The Effect of Nimodipine on Calcium Homeostasis and Pain Sensitivity in Diabetic Rats
- 143 Downloads
1. The pathogenesis of diabetic neuropathy is a complex phenomenon, the mechanisms of which are not fully understood. Our previous studies have shown that the intracellular calcium signaling is impaired in primary and secondary nociceptive neurons in rats with streptozotocin (STZ)-induced diabetes. Here, we investigated the effect of prolonged treatment with the L-type calcium channel blocker nimodipine on diabetes-induced changes in neuronal calcium signaling and pain sensitivity.
2. Diabetes was induced in young rats (21 p.d.) by a streptozotocin injection. After 3 weeks of diabetes development, the rats were treated with nimodipine for another 3 weeks. The effect of nimodipine treatment on calcium homeostasis in nociceptive dorsal root ganglion neurons (DRG) and substantia gelatinosa (SG) neurons of the spinal cord slices was examined with fluorescent imaging technique.
3. Nimodipine treatment was not able to normalize elevated resting intracellular calcium ([Ca2+] i ) levels in small DRG neurons. However, it was able to restore impaired Ca2+ release from the ER, induced by either activation of ryanodine receptors or by receptor-independent mechanism in both DRG and SG neurons.
4. The beneficiary effects of nimodipine treatment on [Ca2+] i signaling were paralleled with the reversal of diabetes-induced thermal hypoalgesia and normalization of the acute phase of the response to formalin injection. Nimodipine treatment was also able to shorten the duration of the tonic phase of formalin response to the control values.
5. To separate vasodilating effect of nimodipine Biessels et al., (Brain Res. 1035:86–93) from its effect on neuronal Ca2+ channels, a group of STZ-diabetic rats was treated with vasodilator – enalapril. Enalapril treatment also have some beneficial effect on normalizing Ca2+ release from the ER, however, it was far less explicit than the normalizing effect of nimodipine. Effect of enalapril treatment on nociceptive behavioral responses was also much less pronounced. It partially reversed diabetes-induced thermal hypoalgesia, but did not change the characteristics of the response to formalin injection.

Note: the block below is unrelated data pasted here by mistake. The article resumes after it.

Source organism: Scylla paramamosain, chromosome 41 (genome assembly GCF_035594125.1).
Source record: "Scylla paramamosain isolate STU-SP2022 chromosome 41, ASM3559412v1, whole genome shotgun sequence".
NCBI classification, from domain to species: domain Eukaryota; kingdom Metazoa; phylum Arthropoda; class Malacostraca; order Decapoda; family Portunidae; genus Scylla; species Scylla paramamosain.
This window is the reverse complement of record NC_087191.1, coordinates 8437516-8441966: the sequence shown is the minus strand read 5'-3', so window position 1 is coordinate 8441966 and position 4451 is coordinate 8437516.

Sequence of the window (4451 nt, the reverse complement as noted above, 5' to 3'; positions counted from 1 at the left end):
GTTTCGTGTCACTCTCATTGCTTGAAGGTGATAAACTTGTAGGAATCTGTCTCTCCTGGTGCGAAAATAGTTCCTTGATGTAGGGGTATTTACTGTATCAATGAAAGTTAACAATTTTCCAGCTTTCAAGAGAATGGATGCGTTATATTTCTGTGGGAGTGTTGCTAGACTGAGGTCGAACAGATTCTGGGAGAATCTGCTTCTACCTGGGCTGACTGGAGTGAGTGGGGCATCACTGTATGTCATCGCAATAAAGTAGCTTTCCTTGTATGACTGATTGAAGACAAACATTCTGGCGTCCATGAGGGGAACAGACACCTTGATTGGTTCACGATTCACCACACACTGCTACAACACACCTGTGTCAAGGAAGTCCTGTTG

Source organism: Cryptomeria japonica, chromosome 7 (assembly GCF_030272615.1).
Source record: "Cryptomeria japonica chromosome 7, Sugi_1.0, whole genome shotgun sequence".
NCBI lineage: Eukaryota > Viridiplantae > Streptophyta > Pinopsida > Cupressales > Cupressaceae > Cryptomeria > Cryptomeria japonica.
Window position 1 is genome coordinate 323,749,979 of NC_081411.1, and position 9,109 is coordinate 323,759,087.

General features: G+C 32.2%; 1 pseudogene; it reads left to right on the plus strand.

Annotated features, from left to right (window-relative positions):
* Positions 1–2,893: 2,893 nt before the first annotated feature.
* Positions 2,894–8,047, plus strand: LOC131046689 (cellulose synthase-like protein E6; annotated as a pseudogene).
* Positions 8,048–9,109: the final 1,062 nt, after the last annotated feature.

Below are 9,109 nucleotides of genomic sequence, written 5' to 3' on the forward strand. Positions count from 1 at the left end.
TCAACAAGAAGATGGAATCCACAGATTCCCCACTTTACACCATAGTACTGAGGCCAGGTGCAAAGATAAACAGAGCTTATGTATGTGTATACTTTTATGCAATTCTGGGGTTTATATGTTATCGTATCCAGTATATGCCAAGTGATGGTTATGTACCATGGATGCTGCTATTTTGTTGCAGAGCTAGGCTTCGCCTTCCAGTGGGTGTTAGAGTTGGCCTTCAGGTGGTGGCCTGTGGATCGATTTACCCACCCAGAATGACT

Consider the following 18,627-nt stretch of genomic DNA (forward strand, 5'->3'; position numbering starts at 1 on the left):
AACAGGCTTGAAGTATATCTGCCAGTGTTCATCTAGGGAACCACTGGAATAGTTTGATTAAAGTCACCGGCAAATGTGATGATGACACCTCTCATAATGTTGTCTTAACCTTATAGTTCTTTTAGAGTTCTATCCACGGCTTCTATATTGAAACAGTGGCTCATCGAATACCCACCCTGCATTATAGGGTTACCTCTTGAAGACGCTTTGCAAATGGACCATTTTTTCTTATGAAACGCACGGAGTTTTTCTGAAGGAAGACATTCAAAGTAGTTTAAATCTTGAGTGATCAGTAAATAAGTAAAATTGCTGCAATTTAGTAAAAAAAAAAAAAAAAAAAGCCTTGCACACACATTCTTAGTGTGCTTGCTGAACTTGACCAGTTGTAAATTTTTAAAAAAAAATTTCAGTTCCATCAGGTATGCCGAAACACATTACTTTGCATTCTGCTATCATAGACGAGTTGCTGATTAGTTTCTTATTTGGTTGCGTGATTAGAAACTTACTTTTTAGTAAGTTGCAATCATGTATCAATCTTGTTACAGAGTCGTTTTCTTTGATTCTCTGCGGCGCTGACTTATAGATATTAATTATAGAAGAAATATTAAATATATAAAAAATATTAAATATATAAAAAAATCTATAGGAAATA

6. The results of this study suggest that chronic nimodipine treatment may be effective in restoring diabetes-impaired neuronal calcium homeostasis as well as reduction of diabetes-induced thermal hypoalgesia and noxious stimuli responses. The nimodipine effect is mediated through a direct neuronal action combined with some vascular mechanism.
KEY WORDS:nimodipine enalapril calcium dorsal horn neurons dorsal root ganglion endoplasmic reticulum
This work was supported by Juvenile Diabetes Research Foundation grant #1-2004-30 to NV.
- Bowersox, S. S., Gadbois, T., Singh, T., Pettus, M., Wang, Y. X., and Luther, R. R. (1996). Selective N-type neuronal voltage-sensitive calcium channel blocker, SNX-111, produces spinal antinociception in rat models of acute, persistent and neuropathic pain. J. Pharmacol. Exp. Ther. 279:1243–1249.PubMedGoogle Scholar